/ March 31st, 2012 / No Comments »

A subsidiary in legal language is most commonly used by reference to company law or public/administrative law.

Company Law

In company law, subsidiary is normally a company that is solely or partly owned and wholly controlled by another incorporated entity (also referred to as parent company or holding company) that owns at least more than half of the subsidiary’s shares with full voting rights. Contrary to common belief, the parent company does not need to be larger in size than the subsidiary company; neither need they operate in the same geographical locations or be involved in the same business activities. Since subsidiary companies are separate legal entities they need to pay their own taxes and take care of their own legal affairs. This can be of certain benefit.

Subsidiary: The Law

Currently, the law states that a company is defined as a subsidiary if another body is a member of the subsidiary company and controls its board of directors and holds more than half in nominal value of the subsidiary’s voting rights. Control of the board of directors occurs when one body can appoint or remove majority of directors without consent from others.

Why use a subsidiary company?

There are both legal and commercial advantages to channelling some work to subsidiary companies. For commercial entities, subsidiaries offer reduction of capital and liability exposure and are extremely convenient when setting up joint ventures and alliances. In addition, having a group of companies means that unless the ultimate holding company is insolvent (and as the holding company is often a non-trading vehicle this is often impossible) assets are ringfenced such that if one subsidiary company is insolvent it does not affect others, so that assets are ringfenced.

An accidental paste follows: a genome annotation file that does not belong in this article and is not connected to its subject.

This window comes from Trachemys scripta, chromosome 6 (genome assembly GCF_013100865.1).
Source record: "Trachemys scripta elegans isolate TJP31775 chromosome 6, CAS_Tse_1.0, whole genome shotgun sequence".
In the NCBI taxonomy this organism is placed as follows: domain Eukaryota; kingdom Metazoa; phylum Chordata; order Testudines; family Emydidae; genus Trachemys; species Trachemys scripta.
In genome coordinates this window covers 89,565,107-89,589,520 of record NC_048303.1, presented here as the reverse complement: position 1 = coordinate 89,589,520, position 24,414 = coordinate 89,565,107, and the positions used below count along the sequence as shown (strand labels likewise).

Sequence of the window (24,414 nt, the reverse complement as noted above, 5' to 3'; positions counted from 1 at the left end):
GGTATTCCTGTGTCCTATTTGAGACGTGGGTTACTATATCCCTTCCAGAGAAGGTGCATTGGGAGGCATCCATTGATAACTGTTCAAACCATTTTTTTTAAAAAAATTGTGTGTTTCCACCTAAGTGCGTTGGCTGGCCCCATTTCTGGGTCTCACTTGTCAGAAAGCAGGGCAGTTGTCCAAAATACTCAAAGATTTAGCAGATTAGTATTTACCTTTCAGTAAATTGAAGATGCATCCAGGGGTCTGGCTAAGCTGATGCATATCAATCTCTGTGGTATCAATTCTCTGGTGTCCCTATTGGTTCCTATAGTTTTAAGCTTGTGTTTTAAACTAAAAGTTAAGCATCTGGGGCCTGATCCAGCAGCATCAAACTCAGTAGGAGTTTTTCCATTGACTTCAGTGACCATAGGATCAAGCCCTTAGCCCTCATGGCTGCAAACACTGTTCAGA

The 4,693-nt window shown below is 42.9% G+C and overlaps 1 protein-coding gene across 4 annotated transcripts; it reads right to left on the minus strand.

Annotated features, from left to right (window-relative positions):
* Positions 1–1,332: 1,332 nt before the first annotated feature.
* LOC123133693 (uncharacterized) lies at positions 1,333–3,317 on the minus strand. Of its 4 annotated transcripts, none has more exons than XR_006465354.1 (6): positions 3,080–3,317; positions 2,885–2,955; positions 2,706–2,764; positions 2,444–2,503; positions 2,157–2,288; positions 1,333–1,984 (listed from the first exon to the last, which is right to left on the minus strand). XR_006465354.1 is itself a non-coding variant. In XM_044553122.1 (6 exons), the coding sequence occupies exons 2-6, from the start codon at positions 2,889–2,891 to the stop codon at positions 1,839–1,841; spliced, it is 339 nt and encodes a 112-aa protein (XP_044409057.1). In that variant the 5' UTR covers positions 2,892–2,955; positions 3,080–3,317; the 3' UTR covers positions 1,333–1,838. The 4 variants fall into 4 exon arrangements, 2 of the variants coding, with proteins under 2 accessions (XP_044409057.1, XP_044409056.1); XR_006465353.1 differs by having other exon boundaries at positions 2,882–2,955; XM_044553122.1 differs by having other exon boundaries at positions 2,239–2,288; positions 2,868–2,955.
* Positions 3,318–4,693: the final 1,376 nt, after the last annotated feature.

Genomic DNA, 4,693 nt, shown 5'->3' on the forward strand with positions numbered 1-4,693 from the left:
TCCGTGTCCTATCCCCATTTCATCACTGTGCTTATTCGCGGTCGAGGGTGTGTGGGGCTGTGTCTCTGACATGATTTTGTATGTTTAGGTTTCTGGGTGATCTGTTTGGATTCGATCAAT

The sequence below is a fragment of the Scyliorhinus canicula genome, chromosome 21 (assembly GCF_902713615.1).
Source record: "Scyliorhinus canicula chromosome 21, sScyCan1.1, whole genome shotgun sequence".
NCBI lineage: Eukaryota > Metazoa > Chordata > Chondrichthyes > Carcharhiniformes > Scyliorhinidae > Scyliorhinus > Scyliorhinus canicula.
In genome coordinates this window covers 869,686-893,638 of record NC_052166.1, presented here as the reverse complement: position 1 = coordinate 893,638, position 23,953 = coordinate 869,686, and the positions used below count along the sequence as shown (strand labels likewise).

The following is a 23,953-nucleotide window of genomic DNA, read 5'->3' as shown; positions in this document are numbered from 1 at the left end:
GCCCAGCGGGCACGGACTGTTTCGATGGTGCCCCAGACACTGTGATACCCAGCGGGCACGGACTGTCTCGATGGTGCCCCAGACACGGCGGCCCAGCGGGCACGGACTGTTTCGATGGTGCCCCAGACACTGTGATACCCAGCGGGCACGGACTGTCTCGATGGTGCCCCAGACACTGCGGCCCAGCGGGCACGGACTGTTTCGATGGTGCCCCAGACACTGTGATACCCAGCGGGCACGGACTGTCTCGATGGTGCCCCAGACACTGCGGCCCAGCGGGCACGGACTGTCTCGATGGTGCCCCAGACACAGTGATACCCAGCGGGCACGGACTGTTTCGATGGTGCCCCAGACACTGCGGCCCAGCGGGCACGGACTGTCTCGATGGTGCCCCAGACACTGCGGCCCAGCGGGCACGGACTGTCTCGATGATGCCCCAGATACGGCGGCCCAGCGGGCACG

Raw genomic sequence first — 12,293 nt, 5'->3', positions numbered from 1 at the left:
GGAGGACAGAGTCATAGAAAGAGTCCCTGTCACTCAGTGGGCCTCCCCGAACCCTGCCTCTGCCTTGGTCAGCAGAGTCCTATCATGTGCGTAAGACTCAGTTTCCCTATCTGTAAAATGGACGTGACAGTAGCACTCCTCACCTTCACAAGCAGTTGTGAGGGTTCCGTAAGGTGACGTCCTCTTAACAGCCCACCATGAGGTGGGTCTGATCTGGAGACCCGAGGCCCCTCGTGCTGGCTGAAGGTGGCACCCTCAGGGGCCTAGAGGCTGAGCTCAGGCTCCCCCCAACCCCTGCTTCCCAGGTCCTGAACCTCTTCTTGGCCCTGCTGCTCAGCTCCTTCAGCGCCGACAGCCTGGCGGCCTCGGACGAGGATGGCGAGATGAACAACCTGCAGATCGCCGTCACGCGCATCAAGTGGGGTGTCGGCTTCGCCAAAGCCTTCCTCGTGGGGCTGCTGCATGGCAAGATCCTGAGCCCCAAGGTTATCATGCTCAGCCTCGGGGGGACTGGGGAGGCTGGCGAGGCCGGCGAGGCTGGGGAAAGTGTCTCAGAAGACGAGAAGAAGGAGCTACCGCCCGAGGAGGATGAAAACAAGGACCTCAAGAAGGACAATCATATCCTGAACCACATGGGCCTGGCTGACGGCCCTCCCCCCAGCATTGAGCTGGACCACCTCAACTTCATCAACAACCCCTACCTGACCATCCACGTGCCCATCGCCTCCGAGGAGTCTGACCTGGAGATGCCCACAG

Since the subsidiary may be trading under different brand it might engage in more aggressive business activities without directly damaging its holding company’s reputation. Some public companies decide to incorporate privately held ventures.

Practical Examples:

  • Universities – a fair amount of universities in the UK operate as charitable institutions. Therefore, courses and research are entirely charitable non for profit activities. This offers certain benefits such as VAT exemption on fees charged to students and exemption from corporation tax on any profits that are made from the charitable activities. Both, charity and tax law strictly regulate universities in relation to charitable and non-charitable work. For this reason many universities that decide to engage in contract work, such as contract research or other commercial activities where there is a significant risk of loss, decide to incorporate non-charitable companies.
  • Commercial Businesses – operation of subsidiaries is particularly common in the case of large corporate businesses. A recent research conducted by ActionAid reveals that FTSE 100 companies have a combined number of 34,000 subsidiaries with nearly 25% of them being located overseas (mostly in tax heavens such as Cayman Islands). It is important to note that in the UK companies are legally required to disclose their subsidiaries; therefore the number is rather accurate. Subsidiaries offer significant advantages to UK resident companies as being incorporated in foreign jurisdictions (i.e. Cayman Islands) they are regarded as foreign and not subject to UK tax.

Advantages and Disadvantages of Subsidiaries


  • Considerable tax advantages for both commercial and charitable companies.
  • Minimisation of potential legal risks associated with new ventures.
  • Convenient form of acquiring new businesses and retaining their entity and internal structure.
  • More flexibility in offsetting profits and losses of different parts of the business.
  • Liabilities and credit claims are locked in that subsidiary and cannot be passed on to the parent company
  • Convenient form of entering into strategic business alliances and joint new ventures with other companies. Through daughter companies, the partners can easily arrange ultimate stakes in the business.


  • Setting up subsidiaries can be expensive and legally complex.

Although, subsidiary company is separate legal entity and is responsible for its own debts, the parent will often have to cover its debts to protect its own reputation. In addition, if subsidiary is a new company, lenders will nearly always require guarantees from the parent company.

Leave a Reply